I've never been a fan of shopping as a travel activity. Generally, I'm quite allergic to shopping malls, department stores and the special hell that's called warehouse clubs. I don't experience any pleasure from wading through mounds of generic, mass produced merchandise and I despise it even more in another country. If it isn't distinctive and doesn't reflect the nuances of the culture, what's the point? You can probably buy it anywhere. Now an outdoor market, on the other hand, offers the sights and sounds of a particular country as well as the experience of bargaining and bartering. Once in the Dominican Republic, a vendor admired my husband's yellow polo shirt and he exchanged it for an ebony sculpture. Whenever I look at that sculpture, I remember the story of how we gained it.
In Bahia, the vibrant culture shines through everything, including the Mercado Modelo. From the capoeiristas chanting and kicking outside, to the smell of sea and moqueca wafting through the aisles, it was a totally Brazilian experience. The small paintings above reflect the orixas Xango and Oxum, deity of thunder and lightening and beauty and fresh water, respectively. I negotiated and haggled for 30 minutes to get them, they not only represent the importance of the candomble religion in Brazilian culture but also my perseverance!
I really like Oxum and her fly representation of femininity so when I saw this hand-painted shirt in an art gallery, I was thrilled. Then I discovered they didn't take credit cards and left disappointed, only to discover that Claudia, my candomble historian, surprised me with it at the end of my trip. I think of Bahia and Claudia whenever I wear it.
As you've probably noticed, candomble and its orixas play a significant role in Brazilian culture. References of this African based, syncretic religion pop up everywhere,from music to clothing. Brought from Africa over 350 years ago, forms of candomble have sprouted all over the African Diaspora. Ancient Yoruba deities were melded with catholic saints so that uprooted Africans could continue their spiritual practices in the face of persecution. The deities or orixas, all have corresponding saints, colors and days of the week. In candomble, Saint Joan of Arc becomes Oba, the fearless fighter, Saint Lazarus is Omulu, deity of healing and Saint Michael is Logun, deity of polarity.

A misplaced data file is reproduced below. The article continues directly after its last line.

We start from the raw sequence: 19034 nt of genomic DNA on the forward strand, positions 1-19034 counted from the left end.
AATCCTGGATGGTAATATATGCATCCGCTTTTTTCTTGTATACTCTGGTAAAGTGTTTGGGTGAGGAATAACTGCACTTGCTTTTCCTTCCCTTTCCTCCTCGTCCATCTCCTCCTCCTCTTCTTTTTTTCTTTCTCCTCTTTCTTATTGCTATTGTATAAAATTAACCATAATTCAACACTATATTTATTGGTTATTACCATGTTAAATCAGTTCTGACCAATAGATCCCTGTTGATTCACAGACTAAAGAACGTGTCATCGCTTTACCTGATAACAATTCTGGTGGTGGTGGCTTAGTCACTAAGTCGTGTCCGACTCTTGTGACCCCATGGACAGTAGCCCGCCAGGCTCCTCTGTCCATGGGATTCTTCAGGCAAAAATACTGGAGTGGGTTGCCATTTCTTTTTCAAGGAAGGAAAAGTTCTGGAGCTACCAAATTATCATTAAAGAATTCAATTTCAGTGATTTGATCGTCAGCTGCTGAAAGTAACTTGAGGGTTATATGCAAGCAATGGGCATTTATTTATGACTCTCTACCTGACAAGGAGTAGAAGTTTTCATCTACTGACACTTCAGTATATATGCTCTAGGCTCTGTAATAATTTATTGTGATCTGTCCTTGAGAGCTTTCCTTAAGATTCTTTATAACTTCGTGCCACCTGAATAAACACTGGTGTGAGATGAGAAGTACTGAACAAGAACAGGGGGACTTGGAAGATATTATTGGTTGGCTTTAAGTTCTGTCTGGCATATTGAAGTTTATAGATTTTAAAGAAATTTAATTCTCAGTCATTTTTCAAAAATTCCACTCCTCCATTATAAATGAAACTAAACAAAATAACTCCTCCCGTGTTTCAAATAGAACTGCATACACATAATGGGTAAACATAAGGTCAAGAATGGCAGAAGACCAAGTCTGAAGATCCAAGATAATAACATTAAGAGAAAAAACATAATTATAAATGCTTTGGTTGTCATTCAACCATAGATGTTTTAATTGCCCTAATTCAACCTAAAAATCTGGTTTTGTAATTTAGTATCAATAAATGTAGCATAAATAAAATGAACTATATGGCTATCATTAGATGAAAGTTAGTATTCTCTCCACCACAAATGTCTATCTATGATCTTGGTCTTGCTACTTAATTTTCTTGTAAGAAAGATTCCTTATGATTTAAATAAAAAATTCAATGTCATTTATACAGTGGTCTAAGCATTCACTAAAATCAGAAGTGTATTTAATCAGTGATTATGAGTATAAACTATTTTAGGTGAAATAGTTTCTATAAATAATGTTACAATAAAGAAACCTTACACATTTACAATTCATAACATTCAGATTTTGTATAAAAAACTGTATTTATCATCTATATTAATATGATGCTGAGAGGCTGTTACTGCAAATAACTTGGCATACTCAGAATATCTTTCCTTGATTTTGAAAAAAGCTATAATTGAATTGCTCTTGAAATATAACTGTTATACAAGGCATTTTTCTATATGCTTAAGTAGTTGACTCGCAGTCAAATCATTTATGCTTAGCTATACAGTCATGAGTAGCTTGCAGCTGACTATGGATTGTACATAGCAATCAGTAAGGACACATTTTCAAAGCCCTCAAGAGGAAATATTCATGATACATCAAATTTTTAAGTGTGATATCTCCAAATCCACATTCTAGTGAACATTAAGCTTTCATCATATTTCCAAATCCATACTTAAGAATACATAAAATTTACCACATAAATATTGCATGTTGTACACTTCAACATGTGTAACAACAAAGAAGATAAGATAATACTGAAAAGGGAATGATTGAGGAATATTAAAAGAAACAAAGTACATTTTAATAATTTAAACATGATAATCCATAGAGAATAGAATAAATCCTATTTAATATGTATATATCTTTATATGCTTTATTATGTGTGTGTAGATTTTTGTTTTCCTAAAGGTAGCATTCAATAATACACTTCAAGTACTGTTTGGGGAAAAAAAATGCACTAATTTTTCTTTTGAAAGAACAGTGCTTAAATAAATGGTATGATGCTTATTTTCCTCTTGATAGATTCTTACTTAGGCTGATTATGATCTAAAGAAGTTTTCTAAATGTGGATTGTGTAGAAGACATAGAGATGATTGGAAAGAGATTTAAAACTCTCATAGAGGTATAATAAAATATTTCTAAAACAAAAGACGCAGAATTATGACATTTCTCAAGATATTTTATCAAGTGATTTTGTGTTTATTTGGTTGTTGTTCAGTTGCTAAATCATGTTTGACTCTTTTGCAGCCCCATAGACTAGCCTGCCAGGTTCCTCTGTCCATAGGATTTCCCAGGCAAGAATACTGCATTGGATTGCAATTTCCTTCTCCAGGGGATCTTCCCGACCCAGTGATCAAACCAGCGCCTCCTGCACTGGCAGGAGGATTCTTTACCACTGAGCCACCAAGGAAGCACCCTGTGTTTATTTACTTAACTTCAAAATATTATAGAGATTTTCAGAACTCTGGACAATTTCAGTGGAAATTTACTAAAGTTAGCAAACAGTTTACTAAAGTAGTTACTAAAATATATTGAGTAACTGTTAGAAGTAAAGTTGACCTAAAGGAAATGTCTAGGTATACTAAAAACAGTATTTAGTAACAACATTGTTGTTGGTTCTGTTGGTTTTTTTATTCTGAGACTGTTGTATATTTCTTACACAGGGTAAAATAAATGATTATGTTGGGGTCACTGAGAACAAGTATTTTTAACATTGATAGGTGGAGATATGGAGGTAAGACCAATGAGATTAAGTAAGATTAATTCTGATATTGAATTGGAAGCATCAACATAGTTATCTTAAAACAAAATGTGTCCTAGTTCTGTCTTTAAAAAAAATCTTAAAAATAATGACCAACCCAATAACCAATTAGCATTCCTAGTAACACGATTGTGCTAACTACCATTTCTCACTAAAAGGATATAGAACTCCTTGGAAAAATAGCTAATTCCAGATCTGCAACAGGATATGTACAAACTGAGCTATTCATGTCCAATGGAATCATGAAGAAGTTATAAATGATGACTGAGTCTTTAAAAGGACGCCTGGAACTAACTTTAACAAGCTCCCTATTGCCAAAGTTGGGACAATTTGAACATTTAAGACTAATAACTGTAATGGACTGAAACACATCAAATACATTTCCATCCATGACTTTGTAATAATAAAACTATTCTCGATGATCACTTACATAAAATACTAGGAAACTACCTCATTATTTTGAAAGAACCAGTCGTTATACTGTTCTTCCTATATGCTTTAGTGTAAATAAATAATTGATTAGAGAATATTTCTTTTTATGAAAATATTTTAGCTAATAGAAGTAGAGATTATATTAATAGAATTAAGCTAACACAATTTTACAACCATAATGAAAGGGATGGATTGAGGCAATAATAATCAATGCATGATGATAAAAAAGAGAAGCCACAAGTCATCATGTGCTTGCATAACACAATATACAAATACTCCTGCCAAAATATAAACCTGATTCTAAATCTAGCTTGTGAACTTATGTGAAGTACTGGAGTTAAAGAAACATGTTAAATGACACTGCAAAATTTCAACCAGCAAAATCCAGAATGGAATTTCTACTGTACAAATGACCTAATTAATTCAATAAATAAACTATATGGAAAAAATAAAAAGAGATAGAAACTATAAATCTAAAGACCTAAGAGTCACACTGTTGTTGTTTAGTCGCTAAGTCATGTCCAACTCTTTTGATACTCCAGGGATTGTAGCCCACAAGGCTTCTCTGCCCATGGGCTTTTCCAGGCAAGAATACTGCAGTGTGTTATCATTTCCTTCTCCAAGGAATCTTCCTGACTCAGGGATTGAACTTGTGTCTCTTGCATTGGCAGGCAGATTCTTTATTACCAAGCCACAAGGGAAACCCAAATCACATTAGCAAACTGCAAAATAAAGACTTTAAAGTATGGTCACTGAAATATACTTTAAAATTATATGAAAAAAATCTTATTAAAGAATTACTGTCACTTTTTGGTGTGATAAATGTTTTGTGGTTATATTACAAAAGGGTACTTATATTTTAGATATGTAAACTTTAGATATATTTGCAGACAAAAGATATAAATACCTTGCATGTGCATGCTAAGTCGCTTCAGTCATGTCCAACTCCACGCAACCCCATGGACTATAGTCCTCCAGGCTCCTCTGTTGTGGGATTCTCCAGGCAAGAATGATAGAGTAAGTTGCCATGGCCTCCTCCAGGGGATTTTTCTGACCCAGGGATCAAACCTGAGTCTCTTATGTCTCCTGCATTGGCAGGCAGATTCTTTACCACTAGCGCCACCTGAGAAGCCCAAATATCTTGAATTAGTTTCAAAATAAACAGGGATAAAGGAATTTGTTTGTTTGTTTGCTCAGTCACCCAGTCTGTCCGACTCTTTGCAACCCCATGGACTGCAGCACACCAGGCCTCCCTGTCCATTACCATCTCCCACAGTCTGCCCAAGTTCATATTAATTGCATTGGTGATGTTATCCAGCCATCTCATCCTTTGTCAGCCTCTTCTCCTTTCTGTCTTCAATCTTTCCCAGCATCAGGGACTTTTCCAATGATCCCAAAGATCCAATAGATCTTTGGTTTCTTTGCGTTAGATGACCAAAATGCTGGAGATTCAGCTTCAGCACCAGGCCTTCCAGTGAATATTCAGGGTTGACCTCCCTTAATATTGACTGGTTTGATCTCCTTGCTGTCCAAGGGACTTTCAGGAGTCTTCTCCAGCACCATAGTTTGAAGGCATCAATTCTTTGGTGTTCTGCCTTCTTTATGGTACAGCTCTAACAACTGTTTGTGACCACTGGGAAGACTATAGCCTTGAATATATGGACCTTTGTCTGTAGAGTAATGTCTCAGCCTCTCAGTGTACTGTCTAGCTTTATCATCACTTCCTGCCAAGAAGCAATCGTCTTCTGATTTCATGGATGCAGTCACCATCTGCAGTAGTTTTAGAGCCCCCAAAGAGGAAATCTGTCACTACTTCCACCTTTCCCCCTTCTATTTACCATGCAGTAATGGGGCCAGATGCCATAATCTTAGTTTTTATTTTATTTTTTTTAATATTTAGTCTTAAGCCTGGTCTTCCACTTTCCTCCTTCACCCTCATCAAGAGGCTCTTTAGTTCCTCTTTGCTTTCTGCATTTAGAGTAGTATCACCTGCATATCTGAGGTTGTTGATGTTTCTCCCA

Everywhere I went in Brazil, in restaurants, airports, shops and bookstores, I observed elements of candomble. T-shirts with images of all the orixas sell in boutiques and corner stores. Restaurants, key chains and bronze statues of Imenja, the mermaid deity of the ocean, appear wherever there is a body of water. Even the all-important soccer teams have their own orixas. Despite candomble being outlawed for much of the 20th century, the religion remains a visible part of Brazilian culture. I bought this t-shirt showcasing the 12 main orixas for my husband and I think of how entrenched they are in Brazilian culture every time he wears it.
These doll magnets represent Iansa, deity of the wind in pink and Nana, deity of swamps and unfathomable wisdom in purple. I snapped them up at Mercado Modelo where these cute magnets and key chains were piled into every stall. They both overlook my kitchen, peering out from my refrigerator, overshadowing all the other magnets.
I collect crystals and stones and I was immediately drawn to the vivid rose hue of this pink quartz. Brazil boasts lots of mines so precious and semi-precious stones sparkle everywhere. I bargained for this quartz at the mercado and now it sits on my desk, reminding me of Brazil's natural beauty. How do you feel about shopping while traveling and what kinds of souvenirs do you look for?